Young poets will get their reward

Young poets whose competition was halted by lockdown will be rewarded at last later this year.

The youngsters who entered the eighth annual Rydal Mount prize for young poets will be invited to an award ceremony at the house in the autumn term.

The poets from schools throughout Cumbria were invited to show their talents in a special version of the contest to mark the 250th anniversary of Britain’s best-loved poet, William Wordsworth. The theme was Milestones to mark both the special birthday, along with 50 years since Rydal Mount was first opened to the public.

The poetry competition along with many other events planned to mark the occasion had to be abandoned after the young writers had submitted their work. But Christopher Wordsworth Andrew, the great great great great grandson of the poet, and his mother Susan, have been reading through the poems and making their decisions.

“We will wait until after the summer holidays and then have a ceremony here where we can, at last, recognise the fantastic efforts that these youngsters have made,” he said.

Christopher with winners from the last competition

The competition is organised each year at Rydal Mount near Ambleside where Wordsworth lived for the second half of his life. Said Christopher:  “We thought that Milestones was a most appropriate theme and gave our young poets a very wide range of interpretations. It’s still valid as this year is the 250th anniversary of Dorothy Wordsworth’s birth.”

The winning poem will be framed and displayed prominently in the drawing room at the popular tourist attraction. The winner will receive a £50 cash prize, a personal trophy, and his or her name will be added to the roll of honour on the plaque at Rydal Mount. There are book prizes for the poets judged as highly commended in the primary and secondary school categories. Each entrant also receives a certificate signed by the family of William Wordsworth.

Rydal Mount to re-open thanks to Recovery grant

One of the best-loved tourist attractions in the Lake District, Rydal Mount near Ambleside, will re-open to the public next month with new facilities and a safer environment for visitors.

The house, where William Wordsworth spent the latter half of his life, and where he spent years landscaping the gardens as well as writing some of England’s most important poems, will open its doors on May 17.

Thanks to a grant from the Arts Council’s Culture Recovery Fund, work is under way now to give the 16th century house a modern facelift. Rydal Mount is among more than 2,700 recipients to benefit from the latest round of awards from the £1.57 billion Fund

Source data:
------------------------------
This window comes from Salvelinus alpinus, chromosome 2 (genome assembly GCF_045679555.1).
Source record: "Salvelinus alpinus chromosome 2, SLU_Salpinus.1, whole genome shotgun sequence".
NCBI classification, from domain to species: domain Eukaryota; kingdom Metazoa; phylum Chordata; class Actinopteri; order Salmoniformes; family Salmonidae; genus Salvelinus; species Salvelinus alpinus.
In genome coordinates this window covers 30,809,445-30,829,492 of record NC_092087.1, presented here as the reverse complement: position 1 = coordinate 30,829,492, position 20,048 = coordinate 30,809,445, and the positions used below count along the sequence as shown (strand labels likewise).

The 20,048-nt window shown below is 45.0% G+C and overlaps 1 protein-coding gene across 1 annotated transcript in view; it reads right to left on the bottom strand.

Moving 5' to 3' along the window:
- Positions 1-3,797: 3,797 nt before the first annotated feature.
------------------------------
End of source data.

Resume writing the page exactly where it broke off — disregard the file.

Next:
Improvements will be made to access and ventilation. New tables and seating will be installed in the tearoom, extending onto the forecourt of the house. And, throughout the house, there will be recordings of members of the Wordsworth family reading some of the most loved poems.

The Wordsworth family, who own the house, have plans for a series of events throughout the spring and the rest of the year. These will include bespoke guided tours, poetry readings, exclusive dinners, and an art fair.

Daffodils at Rydal Mount this week

Arrangements are under way to make visits to the house and gardens a safe and enjoyable experience. The gardens were open last summer and, when some restrictions were lifted, and the house was open for limited visits by prior arrangement. Now all visitors will be able to see some new exhibits, previously never displayed.

They include two portraits which had not been seen for generations. One is a framed portrait in oil of Wordsworth by Sir William Boxall. Previously only a study of this portrait had been available in the National Portrait Gallery. There’s also a chalk and charcoal drawing by Samuel Crosthwaite, the last known portrait done of Wordsworth while he was still alive. This shows Wordsworth as a wild old poet at the end of his life rather than the more familiar image as a traditional pillar of Victorian society.

Christopher Wordsworth Andrew

Christopher Wordsworth Andrew, the great great great great grandson of the poet, said: “We are thrilled to receive this grant from the Culture Recovery Fund, which recognises the place of Rydal Mount in our nation’s heritage. We were genuinely worried about our ability to reopen the house, and this grant not only makes this possible but gives the family and everyone working at Rydal Mount a well-needed shot of optimism.”

Sir Nicholas Serota, Chair, Arts Council England, said: “Investing in a thriving cultural sector at the heart of communities is a vital part of helping the whole country to recover from the pandemic. These grants will help to re-open theatres, concert halls, and museums and will give artists and companies the opportunity to begin making new work.  We are grateful to the Government for this support and for recognising the paramount importance of culture to our sense of belonging and identity as individuals and as a society.”